Club history remembers his efforts: “Among the horrifying incidents of that fateful evening there was one which brought a thrill of humor to many hearts that so far had felt nothing but sorrow. It was discovered that during the most exciting moments of the work of salvage, (Charley) Dickman had rescued from the office the cards that recorded debts for supplies. On being chided for having been so thoughtless as to preserve evidences of debts that might never have to be discharged, Charley replied, “That was Director Tom Wilson’s fault, not mine. How can you fancy any sane excitement that could possibly lead me into perpetuating last month’s posted list?” His fellow club members likely teased Thomas Wilson for a long time for having rescued the club’s debt records.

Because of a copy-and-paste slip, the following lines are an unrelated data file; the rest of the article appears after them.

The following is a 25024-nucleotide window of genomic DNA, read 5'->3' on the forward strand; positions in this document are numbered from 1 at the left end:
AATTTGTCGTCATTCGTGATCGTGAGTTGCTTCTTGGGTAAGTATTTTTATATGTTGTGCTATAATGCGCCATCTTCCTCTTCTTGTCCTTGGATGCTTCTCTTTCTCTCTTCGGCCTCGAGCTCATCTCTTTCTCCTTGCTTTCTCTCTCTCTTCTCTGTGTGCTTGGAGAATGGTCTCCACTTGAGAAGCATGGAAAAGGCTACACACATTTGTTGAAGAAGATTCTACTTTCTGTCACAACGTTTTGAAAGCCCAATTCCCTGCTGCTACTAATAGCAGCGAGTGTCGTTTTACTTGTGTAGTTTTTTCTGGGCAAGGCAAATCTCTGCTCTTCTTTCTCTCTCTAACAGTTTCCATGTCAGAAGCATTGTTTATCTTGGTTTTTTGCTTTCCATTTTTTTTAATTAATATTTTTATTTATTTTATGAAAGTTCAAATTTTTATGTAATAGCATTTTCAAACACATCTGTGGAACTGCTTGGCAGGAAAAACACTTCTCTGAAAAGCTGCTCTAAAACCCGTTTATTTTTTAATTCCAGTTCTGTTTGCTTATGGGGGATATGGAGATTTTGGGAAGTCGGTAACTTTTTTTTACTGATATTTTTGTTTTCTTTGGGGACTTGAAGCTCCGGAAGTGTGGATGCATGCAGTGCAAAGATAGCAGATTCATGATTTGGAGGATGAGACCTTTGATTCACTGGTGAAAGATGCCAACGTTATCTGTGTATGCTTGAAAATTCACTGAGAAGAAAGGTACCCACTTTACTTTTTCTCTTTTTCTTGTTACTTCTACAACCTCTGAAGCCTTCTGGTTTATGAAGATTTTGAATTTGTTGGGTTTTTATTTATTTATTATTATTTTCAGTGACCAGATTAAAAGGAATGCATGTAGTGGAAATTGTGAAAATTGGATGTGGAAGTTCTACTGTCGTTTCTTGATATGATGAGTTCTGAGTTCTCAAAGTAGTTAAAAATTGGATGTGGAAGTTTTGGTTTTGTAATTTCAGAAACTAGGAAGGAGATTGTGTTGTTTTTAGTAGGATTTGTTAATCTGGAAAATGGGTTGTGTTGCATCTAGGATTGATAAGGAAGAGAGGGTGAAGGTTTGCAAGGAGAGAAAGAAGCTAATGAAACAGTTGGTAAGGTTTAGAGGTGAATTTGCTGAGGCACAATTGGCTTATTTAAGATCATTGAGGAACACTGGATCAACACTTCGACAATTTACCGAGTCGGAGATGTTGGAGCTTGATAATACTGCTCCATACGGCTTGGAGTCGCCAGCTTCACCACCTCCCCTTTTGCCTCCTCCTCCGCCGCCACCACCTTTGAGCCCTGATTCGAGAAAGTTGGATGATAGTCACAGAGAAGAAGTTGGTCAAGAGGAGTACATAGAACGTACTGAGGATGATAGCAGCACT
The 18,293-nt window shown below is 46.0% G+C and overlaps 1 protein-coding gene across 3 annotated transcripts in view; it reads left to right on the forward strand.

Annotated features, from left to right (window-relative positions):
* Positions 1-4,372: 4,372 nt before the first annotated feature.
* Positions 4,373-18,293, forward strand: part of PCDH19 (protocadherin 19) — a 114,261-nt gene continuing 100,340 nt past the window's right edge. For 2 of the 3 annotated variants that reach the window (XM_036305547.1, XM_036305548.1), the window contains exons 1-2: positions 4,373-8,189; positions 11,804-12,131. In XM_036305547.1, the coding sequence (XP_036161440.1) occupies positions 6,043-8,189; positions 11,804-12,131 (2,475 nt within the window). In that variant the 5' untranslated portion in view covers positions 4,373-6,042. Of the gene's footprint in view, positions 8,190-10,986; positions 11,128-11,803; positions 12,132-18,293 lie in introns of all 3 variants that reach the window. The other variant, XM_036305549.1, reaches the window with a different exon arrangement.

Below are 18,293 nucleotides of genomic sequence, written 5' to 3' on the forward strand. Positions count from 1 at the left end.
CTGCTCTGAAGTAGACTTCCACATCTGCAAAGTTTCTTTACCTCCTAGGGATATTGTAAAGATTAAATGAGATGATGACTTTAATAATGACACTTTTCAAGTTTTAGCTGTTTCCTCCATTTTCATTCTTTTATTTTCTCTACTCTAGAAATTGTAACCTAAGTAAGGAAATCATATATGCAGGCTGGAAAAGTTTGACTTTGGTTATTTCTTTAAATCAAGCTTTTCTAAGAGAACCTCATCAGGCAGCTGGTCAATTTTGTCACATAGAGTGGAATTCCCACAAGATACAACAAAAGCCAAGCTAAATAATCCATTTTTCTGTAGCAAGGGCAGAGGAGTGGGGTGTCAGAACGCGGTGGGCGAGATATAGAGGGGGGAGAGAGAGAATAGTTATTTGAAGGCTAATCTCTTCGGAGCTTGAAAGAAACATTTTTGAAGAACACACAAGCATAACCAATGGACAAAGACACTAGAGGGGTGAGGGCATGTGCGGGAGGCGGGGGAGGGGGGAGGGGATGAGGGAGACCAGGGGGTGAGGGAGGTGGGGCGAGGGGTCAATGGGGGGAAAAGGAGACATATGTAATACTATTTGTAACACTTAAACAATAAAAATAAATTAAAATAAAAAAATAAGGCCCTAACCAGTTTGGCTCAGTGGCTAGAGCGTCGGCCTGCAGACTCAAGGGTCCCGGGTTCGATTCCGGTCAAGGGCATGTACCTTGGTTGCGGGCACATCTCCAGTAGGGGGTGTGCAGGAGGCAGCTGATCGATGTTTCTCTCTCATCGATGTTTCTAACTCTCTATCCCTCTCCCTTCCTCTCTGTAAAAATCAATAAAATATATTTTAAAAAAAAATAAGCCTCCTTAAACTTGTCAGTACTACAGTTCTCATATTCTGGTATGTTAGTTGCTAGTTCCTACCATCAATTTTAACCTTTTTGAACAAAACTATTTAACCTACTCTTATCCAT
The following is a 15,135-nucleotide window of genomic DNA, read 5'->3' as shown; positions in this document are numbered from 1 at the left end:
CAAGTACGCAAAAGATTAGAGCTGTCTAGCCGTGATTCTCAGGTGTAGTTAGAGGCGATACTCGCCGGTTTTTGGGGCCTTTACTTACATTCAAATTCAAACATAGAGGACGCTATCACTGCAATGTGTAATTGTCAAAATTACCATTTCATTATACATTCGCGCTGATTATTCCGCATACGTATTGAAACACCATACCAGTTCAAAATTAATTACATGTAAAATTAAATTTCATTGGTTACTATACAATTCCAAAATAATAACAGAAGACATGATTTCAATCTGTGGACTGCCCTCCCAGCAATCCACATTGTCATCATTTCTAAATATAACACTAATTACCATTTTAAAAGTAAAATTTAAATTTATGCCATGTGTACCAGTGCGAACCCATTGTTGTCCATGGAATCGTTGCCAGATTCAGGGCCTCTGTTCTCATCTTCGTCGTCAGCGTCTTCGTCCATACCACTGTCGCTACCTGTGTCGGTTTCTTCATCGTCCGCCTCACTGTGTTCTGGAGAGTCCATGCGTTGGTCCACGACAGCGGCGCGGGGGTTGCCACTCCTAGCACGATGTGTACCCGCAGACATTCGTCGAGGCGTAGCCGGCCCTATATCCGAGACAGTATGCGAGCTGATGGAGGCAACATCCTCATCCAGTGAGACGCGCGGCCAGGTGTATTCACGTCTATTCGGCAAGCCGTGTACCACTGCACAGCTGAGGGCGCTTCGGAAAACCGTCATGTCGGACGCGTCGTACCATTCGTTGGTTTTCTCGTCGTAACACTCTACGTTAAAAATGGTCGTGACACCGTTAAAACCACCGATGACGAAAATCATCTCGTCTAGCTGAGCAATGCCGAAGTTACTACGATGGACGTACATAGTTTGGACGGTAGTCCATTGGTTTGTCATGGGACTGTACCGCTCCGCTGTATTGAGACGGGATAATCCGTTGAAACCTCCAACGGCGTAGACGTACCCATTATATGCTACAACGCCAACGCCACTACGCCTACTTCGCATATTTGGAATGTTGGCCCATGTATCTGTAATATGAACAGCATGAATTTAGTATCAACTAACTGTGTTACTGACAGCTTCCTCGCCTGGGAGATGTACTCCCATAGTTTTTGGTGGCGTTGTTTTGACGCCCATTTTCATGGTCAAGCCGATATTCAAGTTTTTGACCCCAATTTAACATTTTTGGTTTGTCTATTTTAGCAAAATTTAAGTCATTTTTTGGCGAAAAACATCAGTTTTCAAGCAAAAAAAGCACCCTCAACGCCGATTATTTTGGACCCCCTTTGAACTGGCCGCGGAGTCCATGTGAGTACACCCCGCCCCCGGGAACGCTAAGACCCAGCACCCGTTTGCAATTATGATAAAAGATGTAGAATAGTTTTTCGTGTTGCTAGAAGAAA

His later years saw him increase in wealth, but with steadily declining health. Late in 1921, he was under constant medical care and had to be hospitalized several times. On the day after Christmas, at age 76, he decided to end his life with a .38-caliber revolver.

His considerable estate was left to his sister, Correnah, and his four grand nieces and nephews, children of his brothers Jay, and “all equally dear to me.”

My next column will follow the life of Jay Crittenden and Mason Wilson Jr., The publication by Fern Henry, “My Checkered Life: Luzena Stanley Wilson in Early California. Her Overland Journey plus Pioneer Life in Vacaville, Sacramento & Nevada City,” Carl Mautz Publishing, 2003, is available at the Vacaville Museum Gift Store, from Carl Mautz Publisher, or can be ordered through any book dealer.